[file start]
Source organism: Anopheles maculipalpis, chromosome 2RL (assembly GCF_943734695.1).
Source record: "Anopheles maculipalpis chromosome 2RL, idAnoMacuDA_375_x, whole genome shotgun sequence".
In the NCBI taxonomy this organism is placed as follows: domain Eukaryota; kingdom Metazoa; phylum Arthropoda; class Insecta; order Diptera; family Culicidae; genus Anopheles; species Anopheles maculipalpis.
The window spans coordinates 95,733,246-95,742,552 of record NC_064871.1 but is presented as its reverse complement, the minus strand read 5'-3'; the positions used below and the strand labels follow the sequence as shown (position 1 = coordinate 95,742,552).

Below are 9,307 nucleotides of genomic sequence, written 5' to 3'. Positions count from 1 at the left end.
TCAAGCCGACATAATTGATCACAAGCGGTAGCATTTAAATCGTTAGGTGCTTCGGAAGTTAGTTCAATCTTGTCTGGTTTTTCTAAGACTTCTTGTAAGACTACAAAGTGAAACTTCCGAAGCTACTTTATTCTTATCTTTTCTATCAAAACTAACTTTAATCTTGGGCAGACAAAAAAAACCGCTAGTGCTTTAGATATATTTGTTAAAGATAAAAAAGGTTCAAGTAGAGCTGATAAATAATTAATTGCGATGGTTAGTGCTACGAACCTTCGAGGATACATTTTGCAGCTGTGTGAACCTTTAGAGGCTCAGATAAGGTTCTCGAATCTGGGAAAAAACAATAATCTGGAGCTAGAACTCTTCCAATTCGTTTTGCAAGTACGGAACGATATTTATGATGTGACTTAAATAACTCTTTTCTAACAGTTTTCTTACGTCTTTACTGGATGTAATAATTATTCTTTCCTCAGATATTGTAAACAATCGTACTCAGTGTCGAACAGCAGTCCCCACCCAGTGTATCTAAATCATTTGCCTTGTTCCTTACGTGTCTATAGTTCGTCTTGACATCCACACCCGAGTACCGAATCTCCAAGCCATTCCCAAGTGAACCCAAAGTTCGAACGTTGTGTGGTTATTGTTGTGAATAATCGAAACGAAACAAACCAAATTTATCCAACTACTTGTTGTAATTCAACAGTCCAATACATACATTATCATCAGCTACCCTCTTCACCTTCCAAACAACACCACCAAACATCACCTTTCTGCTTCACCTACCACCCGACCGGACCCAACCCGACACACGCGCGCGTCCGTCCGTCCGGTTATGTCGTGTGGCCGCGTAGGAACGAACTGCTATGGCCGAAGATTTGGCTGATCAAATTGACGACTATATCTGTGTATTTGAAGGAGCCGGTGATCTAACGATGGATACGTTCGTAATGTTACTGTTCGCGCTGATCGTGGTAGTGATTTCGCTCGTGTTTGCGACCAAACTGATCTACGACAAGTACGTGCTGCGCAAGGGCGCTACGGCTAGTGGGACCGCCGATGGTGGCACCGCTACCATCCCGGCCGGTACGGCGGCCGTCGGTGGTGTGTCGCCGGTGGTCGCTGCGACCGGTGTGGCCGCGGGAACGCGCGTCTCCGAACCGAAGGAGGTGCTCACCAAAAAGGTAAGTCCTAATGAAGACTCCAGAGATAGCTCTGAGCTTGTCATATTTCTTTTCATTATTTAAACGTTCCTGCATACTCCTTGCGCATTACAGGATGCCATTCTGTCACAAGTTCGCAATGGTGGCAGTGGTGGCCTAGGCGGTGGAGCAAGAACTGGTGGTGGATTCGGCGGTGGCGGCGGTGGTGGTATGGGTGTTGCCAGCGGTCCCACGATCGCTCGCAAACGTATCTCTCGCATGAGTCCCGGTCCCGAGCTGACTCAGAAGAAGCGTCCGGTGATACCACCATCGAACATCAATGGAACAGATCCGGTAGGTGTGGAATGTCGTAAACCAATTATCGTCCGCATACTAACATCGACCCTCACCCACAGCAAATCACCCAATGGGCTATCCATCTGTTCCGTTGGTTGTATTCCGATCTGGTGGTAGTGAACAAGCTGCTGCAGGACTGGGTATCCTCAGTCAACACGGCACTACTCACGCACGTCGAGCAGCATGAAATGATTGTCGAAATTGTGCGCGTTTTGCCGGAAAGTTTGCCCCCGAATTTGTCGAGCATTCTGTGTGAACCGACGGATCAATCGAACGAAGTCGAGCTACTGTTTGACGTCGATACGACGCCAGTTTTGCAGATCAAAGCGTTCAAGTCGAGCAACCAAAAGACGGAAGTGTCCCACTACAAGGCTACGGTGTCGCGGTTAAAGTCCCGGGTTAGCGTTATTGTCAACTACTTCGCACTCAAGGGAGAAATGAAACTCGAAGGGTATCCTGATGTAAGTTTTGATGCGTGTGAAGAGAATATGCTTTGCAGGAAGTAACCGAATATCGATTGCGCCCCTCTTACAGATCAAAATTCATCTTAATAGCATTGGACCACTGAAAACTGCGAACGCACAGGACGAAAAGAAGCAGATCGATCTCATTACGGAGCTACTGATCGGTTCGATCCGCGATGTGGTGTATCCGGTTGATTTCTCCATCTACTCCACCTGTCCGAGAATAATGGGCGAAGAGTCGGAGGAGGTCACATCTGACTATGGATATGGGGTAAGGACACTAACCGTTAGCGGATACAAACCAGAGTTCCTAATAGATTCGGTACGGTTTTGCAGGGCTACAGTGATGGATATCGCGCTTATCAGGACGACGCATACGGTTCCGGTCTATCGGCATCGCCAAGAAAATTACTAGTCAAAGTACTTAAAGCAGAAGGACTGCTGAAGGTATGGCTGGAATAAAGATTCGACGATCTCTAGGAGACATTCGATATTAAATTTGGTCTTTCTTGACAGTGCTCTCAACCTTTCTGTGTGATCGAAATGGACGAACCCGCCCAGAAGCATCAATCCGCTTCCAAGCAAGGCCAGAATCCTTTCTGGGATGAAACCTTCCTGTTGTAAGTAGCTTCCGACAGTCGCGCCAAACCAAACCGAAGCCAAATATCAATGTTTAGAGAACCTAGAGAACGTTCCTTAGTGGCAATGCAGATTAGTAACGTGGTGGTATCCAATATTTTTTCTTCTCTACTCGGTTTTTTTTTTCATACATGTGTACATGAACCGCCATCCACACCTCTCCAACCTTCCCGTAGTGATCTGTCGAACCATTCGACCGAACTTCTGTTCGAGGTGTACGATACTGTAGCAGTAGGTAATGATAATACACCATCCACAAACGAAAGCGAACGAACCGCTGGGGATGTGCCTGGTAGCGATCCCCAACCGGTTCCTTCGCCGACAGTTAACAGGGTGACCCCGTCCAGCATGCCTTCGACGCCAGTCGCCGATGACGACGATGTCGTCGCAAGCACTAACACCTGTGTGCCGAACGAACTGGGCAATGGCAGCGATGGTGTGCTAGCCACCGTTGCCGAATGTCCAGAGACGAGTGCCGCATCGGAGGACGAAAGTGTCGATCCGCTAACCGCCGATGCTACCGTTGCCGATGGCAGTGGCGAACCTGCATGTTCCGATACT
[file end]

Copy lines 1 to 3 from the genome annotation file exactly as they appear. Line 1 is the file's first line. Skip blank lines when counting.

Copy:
Source organism: Anopheles maculipalpis, chromosome 2RL (assembly GCF_943734695.1).
Source record: "Anopheles maculipalpis chromosome 2RL, idAnoMacuDA_375_x, whole genome shotgun sequence".
In the NCBI taxonomy this organism is placed as follows: domain Eukaryota; kingdom Metazoa; phylum Arthropoda; class Insecta; order Diptera; family Culicidae; genus Anopheles; species Anopheles maculipalpis.